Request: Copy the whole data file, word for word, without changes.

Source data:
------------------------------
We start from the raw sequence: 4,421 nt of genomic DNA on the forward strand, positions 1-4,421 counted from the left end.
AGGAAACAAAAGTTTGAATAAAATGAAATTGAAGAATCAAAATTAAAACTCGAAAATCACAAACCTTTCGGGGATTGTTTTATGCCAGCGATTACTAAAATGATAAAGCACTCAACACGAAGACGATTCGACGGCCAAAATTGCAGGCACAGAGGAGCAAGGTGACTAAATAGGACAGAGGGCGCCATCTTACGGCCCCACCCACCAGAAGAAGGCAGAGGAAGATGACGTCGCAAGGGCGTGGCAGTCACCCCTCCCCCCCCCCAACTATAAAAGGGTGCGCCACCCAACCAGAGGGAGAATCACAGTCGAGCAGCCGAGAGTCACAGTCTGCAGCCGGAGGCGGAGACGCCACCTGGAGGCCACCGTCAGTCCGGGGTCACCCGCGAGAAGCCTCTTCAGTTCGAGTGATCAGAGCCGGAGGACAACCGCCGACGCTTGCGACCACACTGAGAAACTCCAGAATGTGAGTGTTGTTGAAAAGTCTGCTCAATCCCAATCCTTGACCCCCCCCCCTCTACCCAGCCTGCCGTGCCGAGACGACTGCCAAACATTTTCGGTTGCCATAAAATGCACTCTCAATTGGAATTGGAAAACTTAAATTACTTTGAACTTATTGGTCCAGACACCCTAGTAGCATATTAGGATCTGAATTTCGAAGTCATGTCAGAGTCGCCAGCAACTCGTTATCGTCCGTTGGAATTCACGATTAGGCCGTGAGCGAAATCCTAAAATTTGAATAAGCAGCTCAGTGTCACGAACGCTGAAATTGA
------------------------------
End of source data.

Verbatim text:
We start from the raw sequence: 4,421 nt of genomic DNA on the forward strand, positions 1-4,421 counted from the left end.
AGGAAACAAAAGTTTGAATAAAATGAAATTGAAGAATCAAAATTAAAACTCGAAAATCACAAACCTTTCGGGGATTGTTTTATGCCAGCGATTACTAAAATGATAAAGCACTCAACACGAAGACGATTCGACGGCCAAAATTGCAGGCACAGAGGAGCAAGGTGACTAAATAGGACAGAGGGCGCCATCTTACGGCCCCACCCACCAGAAGAAGGCAGAGGAAGATGACGTCGCAAGGGCGTGGCAGTCACCCCTCCCCCCCCCCAACTATAAAAGGGTGCGCCACCCAACCAGAGGGAGAATCACAGTCGAGCAGCCGAGAGTCACAGTCTGCAGCCGGAGGCGGAGACGCCACCTGGAGGCCACCGTCAGTCCGGGGTCACCCGCGAGAAGCCTCTTCAGTTCGAGTGATCAGAGCCGGAGGACAACCGCCGACGCTTGCGACCACACTGAGAAACTCCAGAATGTGAGTGTTGTTGAAAAGTCTGCTCAATCCCAATCCTTGACCCCCCCCCCTCTACCCAGCCTGCCGTGCCGAGACGACTGCCAAACATTTTCGGTTGCCATAAAATGCACTCTCAATTGGAATTGGAAAACTTAAATTACTTTGAACTTATTGGTCCAGACACCCTAGTAGCATATTAGGATCTGAATTTCGAAGTCATGTCAGAGTCGCCAGCAACTCGTTATCGTCCGTTGGAATTCACGATTAGGCCGTGAGCGAAATCCTAAAATTTGAATAAGCAGCTCAGTGTCACGAACGCTGAAATTGA